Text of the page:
Former Portsmouth boss' fixture pile-up warning amid new coronavirus testing regime

Michael Appleton believes the new EFL testing regime will circumnavigate the need for a circuit-breaker.

Saturday, 9th January 2021, 11:05 am
Updated Saturday, 9th January 2021, 11:06 am

But the former Pompey boss believes there will be more games called off a result of the twice-weekly testing which begins next week.

It was announced this week clubs will undertake the regime from Monday, with the Professional Footballers’ Association funding the cost.

Appleton, who himself has just recovered after testing positive for coronavirus, feels the EFL need to lay down specific guidelines on the circumstances under which games can or can’t take place.

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At present, individual clubs make the call whether a game will or won’t go ahead after an outbreak with the league then investigating.

The Lincoln manager feels that situation needs addressing.

He told Sky Sports News: ‘There will be a lot more games called off because we’ll have more accurate readings of whether people are genuinely ill or not because of the testing.

Michael Appleton (Photo by Daniel Chesterton/

‘If there’s absolute clarity on what the EFL and everyone agrees that if you have x amount of cases or you have x amount of people you can field you must play the game.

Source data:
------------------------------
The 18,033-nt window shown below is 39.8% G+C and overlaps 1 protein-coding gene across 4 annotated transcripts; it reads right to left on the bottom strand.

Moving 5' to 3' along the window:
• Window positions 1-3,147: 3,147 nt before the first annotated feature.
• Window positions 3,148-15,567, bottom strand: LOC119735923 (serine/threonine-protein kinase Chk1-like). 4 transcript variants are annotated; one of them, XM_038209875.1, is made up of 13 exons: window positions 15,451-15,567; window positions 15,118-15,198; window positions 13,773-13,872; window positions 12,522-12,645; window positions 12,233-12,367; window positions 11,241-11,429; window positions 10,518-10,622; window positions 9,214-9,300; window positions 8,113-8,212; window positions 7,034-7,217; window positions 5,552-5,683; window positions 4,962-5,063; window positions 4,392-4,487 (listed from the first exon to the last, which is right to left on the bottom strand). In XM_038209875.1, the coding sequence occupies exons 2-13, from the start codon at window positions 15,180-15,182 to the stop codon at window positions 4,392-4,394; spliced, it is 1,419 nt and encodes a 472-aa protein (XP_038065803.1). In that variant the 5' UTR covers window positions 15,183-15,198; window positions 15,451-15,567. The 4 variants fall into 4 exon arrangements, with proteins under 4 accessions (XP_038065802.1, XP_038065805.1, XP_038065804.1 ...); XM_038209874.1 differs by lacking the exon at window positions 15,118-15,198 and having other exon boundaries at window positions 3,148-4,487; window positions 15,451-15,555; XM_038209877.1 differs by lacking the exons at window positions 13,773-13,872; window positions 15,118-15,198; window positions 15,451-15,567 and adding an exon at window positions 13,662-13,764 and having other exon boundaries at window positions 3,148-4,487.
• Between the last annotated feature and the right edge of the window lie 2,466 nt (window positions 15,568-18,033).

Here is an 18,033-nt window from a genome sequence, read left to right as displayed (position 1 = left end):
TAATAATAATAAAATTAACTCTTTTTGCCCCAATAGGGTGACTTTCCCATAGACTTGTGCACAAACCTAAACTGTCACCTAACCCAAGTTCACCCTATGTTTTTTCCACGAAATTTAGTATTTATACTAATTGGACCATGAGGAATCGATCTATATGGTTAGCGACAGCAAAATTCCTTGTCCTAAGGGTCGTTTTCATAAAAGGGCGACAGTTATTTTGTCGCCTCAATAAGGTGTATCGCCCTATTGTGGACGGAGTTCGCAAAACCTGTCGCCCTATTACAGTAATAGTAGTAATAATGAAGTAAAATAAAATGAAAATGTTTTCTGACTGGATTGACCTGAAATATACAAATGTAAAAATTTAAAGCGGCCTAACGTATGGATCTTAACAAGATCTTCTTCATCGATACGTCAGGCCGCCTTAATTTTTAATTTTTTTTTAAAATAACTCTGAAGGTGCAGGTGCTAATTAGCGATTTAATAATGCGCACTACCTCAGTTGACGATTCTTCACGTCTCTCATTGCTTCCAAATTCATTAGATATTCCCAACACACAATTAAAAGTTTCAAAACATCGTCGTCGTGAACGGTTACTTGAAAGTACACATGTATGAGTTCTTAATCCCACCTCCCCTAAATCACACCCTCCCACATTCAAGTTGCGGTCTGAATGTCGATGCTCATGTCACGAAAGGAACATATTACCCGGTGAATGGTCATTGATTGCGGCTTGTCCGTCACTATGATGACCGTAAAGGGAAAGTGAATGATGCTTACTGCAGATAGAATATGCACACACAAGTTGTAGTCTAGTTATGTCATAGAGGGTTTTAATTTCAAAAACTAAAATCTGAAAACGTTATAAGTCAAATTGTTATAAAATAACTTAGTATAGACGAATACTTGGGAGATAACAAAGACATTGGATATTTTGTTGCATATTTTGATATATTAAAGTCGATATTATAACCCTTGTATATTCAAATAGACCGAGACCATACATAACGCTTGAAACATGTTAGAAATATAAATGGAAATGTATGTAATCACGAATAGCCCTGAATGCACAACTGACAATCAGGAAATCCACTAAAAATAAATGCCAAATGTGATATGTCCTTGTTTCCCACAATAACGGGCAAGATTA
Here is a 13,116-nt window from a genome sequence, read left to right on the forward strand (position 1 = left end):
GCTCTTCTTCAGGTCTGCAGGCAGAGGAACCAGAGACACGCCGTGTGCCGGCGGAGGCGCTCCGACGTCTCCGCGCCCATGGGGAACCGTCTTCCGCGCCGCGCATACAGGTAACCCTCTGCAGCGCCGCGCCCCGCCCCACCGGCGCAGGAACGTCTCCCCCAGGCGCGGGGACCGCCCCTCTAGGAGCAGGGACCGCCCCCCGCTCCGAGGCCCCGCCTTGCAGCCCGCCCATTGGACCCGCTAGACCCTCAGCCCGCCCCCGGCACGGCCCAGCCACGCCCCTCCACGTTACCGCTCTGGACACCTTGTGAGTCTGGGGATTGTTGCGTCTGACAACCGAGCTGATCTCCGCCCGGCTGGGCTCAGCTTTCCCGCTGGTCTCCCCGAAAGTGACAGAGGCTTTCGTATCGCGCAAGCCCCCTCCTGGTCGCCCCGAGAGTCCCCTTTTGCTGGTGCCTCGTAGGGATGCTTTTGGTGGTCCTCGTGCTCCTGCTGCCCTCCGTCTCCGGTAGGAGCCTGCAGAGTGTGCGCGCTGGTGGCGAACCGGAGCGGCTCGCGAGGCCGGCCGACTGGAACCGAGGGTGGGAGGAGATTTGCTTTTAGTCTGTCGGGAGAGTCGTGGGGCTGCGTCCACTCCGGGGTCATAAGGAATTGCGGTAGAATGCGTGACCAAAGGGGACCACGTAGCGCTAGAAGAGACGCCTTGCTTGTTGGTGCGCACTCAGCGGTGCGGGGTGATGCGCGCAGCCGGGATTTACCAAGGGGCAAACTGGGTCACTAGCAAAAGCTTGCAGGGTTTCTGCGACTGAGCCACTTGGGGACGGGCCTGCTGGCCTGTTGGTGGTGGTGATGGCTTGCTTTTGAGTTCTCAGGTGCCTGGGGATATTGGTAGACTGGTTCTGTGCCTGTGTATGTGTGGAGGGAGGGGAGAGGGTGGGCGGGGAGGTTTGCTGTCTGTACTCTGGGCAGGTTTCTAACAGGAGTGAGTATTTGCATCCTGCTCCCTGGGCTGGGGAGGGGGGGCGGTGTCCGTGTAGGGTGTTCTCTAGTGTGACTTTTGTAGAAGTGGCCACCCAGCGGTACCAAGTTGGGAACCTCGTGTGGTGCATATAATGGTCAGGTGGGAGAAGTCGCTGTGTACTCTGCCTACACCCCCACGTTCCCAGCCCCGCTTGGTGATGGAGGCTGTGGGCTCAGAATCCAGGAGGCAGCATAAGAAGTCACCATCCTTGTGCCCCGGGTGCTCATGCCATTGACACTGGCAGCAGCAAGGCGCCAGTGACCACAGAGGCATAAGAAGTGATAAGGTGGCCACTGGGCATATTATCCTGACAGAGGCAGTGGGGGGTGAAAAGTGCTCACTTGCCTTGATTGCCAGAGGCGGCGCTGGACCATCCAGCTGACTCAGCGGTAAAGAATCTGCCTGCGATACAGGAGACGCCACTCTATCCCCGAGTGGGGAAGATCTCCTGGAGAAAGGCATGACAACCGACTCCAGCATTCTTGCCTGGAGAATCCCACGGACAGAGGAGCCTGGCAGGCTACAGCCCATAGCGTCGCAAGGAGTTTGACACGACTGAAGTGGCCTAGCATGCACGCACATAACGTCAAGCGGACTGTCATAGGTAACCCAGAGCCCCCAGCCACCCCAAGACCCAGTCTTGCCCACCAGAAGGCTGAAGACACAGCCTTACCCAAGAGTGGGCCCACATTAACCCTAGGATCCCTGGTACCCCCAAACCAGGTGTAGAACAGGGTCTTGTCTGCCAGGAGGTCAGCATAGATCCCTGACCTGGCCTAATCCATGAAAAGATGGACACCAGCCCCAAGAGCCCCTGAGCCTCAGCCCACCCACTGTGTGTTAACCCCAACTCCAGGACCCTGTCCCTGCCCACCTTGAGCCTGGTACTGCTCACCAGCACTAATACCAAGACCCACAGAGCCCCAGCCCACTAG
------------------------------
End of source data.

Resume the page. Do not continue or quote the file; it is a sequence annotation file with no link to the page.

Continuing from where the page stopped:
‘Again then you wouldn’t find yourself in a situation where you have to have a break.’

New EFL chief executive Trevor Birch, who was the administrator at Pompey in 2012 and 2013 as he brokered a deal for the clubs survival through community ownership, believes the new testing gives the league’s season the best chance of continuing.

He said: ‘We have repeatedly maintained that adhering to the stringent protocols implemented during the restart last summer and then across all clubs since the beginning of the season was going to be our best chance of beating the virus and to keep playing matches.

‘Only last week we took the decision to enhance these to further minimise risk, though with the new strain of the virus taking hold across parts of the country, it is now clear from our discussions with our medical advisors and public health officials that additional testing, operated in conjunction with strict protocols, may prove beneficial in the immediate short-term.

‘I’d like to take this opportunity to thank the PFA for their support in helping us to finalise a position on testing across all three divisions on a twice-weekly basis.

‘We will continue to review the situation and make any adjustments or changes as circumstances dictate with the health and well-being of our players and club staff the overwhelming priority.’

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